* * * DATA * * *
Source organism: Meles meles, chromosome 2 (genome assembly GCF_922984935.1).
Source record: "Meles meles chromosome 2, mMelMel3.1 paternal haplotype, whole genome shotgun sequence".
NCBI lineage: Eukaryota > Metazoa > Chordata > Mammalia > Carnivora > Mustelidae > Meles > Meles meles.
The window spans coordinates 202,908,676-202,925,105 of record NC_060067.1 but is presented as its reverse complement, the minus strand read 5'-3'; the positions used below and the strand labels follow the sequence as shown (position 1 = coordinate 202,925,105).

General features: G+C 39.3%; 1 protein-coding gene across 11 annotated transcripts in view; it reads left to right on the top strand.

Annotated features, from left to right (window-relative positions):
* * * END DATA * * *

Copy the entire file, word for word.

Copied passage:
Source organism: Meles meles, chromosome 2 (genome assembly GCF_922984935.1).
Source record: "Meles meles chromosome 2, mMelMel3.1 paternal haplotype, whole genome shotgun sequence".
NCBI lineage: Eukaryota > Metazoa > Chordata > Mammalia > Carnivora > Mustelidae > Meles > Meles meles.
The window spans coordinates 202,908,676-202,925,105 of record NC_060067.1 but is presented as its reverse complement, the minus strand read 5'-3'; the positions used below and the strand labels follow the sequence as shown (position 1 = coordinate 202,925,105).

General features: G+C 39.3%; 1 protein-coding gene across 11 annotated transcripts in view; it reads left to right on the top strand.

Annotated features, from left to right (window-relative positions):